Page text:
Mad Dogs and Space Fights

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Mad Dogs and Space Fights (753 Words)

Apparently Jack Colton didn’t believe in formalities or protocol. With a slam and a crash, he was in her office, a very flustered and indignant secretary stumbling and flailing after him like a bird caught in the path of a hurricane.

The young lieutenant had never looked so wild. Leaning over her desk, he thrust a sheet of paper at Hailie, inches short of her nose.

“Sign it,” he said. “I don’t have time to play twiddle-thumbs with you kids.”

She looked at him, as dispassionate as he was impassioned. “What is it?” she asked.

“A note. Obviously. Sign!”

She took the paper from him. She shook her head. “Lieutenant Colton, I don’t understand,” she said.

“Understand what?”

“This exempts you from Commander Peters’ direct order. Apparently you are in need of psychological and physical evaluation. There isn’t any information as to why, but I expect you’ll describe the circumstances to me in detail soon.”

“Oh do you now? Well let me tell you something. I don’t know who you are or where you come from, but this ship doesn’t need a psychological evaluator, Miss Jillian, and I resent it, I resent your presence. I resent all the insinuations and wrack-and-wheel work that comes with it. I resent your false sympathies. We’re soldiers, not girl scouts on a wild safari. So I broke a little. It’s nothing. It’s not serious. I’m fine. Everyone’s fine. I don’t need your comfort and I won’t take your pills. Give it to the bleeding hearts, lady, because I—”

“Lieutenant Colton.” Hailie spoke quietly, but she had his attention at once. “Sit down.”

Her tone brooked no argument. He sat.

Hailie glanced at her secretary who still stood helplessly by.

“You can go, Margery,” she said. “Thank you.”

“Yes ma’am.”

Once more she scanned the sheet Colton had given her. Then Hailie Jillian raised her eyes and shook her head.

“I’m sorry, Lieutenant,” she said. “I can’t sign. I hate that we have to start off at odds with one another, but that’s the way it is. Now you can either continue to resist and risk my showing this letter to the commander, or you can comply with his wishes and let me examine you. I’m not going to hurt you, if that’s what you’re scared of.”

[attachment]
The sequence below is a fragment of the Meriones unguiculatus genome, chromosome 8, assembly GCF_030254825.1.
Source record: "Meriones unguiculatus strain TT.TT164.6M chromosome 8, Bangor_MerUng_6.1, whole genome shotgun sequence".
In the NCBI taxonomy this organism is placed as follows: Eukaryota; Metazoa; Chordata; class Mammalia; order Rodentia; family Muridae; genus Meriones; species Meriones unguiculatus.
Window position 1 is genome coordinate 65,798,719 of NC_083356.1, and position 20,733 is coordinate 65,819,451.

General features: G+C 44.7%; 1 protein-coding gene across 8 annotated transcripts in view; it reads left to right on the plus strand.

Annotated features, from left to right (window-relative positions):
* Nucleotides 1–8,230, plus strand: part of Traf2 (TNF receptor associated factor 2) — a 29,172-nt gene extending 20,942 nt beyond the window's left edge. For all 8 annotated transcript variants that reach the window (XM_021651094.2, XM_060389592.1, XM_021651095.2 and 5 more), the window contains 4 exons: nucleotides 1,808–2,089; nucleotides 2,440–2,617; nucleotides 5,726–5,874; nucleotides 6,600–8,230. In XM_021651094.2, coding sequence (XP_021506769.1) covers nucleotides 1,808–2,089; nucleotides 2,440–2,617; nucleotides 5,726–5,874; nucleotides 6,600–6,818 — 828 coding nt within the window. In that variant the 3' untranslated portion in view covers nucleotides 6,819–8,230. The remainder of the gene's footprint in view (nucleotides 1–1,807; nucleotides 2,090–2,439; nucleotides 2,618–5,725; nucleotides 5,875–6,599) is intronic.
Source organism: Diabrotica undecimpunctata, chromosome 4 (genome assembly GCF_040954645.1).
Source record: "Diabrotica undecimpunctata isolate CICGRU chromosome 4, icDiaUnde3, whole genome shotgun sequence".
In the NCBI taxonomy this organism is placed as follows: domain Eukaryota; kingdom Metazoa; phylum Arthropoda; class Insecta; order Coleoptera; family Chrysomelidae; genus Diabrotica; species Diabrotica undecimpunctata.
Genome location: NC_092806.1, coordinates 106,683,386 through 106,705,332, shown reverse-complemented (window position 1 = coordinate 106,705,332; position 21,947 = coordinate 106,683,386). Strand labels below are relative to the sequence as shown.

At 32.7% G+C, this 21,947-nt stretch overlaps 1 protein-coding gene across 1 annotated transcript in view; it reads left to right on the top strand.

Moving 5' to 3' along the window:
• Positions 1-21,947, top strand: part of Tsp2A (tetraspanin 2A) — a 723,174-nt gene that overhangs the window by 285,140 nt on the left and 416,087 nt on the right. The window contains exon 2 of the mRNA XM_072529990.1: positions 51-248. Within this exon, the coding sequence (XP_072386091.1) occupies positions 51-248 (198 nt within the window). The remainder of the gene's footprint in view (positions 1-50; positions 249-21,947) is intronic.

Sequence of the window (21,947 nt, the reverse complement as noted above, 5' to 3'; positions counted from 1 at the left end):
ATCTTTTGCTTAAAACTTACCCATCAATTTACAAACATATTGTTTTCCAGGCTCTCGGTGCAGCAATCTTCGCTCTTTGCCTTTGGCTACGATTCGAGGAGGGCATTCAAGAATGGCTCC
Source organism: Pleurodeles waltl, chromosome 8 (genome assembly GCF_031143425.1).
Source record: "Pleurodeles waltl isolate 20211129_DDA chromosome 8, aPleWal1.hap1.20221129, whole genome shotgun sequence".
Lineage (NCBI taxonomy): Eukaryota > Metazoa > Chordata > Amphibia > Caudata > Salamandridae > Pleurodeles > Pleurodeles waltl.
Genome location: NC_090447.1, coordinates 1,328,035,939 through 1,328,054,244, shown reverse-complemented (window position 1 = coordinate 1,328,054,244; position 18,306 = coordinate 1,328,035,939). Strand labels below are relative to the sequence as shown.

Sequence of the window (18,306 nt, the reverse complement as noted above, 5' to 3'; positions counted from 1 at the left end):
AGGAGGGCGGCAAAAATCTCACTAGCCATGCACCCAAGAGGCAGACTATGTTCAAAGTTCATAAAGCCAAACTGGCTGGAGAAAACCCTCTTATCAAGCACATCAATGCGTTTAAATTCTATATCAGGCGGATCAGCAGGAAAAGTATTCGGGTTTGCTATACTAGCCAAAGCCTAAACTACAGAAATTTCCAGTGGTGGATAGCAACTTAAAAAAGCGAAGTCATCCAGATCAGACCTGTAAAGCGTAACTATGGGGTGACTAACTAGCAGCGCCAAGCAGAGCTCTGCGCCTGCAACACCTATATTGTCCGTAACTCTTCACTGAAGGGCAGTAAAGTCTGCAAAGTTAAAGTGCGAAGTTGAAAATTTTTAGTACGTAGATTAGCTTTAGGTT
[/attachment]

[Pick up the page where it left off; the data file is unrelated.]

Colton’s face had whitened by degrees as she spoke. Whether his color was caused by anger or distress, she couldn’t tell. His lip curled in a sneer at the last, but it was weak and half-hearted.

“Very well, Miss,” he said. “Alright. Fine.”

“It’s ‘Doctor,’” she said. “Doctor Jillian.”

His eyes rolled towards the ceiling. “Whatever.”

She folded his letter and put it in her desk drawer. “Now care to explain why the commander sent you here?”

Again the lieutenant’s lips twisted. “I don’t know.”

“Well who does know?”

“Good question, Doc. Can’t tell you. I was doing my job, same as the rest. An easy assignment, nothing difficult, nothing we weren’t briefed or trained for. Stumbled on a hostile colony. Bit of a scramble and scuffle there, but no one was hurt. They had a few guns on ’em, but we caught that shit in time.”

Hailie leaned back in her seat. “How did you ‘break’?”

“Break? What?”

“You said you ‘broke a little.’ What’s that mean?”

He snatched the palm-pad from her. His long, slim fingers worked over the screen’s surface.

“You’ve recorded everything.”

She didn’t allow herself to smile, but she wanted to. “Yes.”

He raised his eyes. His expression was odd, somehow defiant and defeated at the same time.

She took the pad from him and he didn’t resist. “Are you going to tell me?”

He didn’t reply.

“I’ll find out eventually,” said Hailie. “There were other witnesses. Why not describe the situation yourself, before I get another’s perspective?”

Still, silence.

“Alright then.” The doctor rose. She ran her fingers through her hair. “Will you let me examine you, or are you as shy there as you are with confessing the past?”

He drew in a sharp breath. “What do you mean, ‘examine?’”

“I mean, make sure you’re alright.” She stepped around the table. “I’ve known wannabe heroes walk around with cracked ribs and sprained fingers just because they thought they could take it, only to fail in a crisis. I want to make sure you’re not that Spartan.”

“I’m not. I might be nuts, but I’m not made out of Teflon. World’s lowest tolerance for pain, that’s me.”

***

Written in response to the Daily Post’s Daily Prompt, “Cur.” Check it out!

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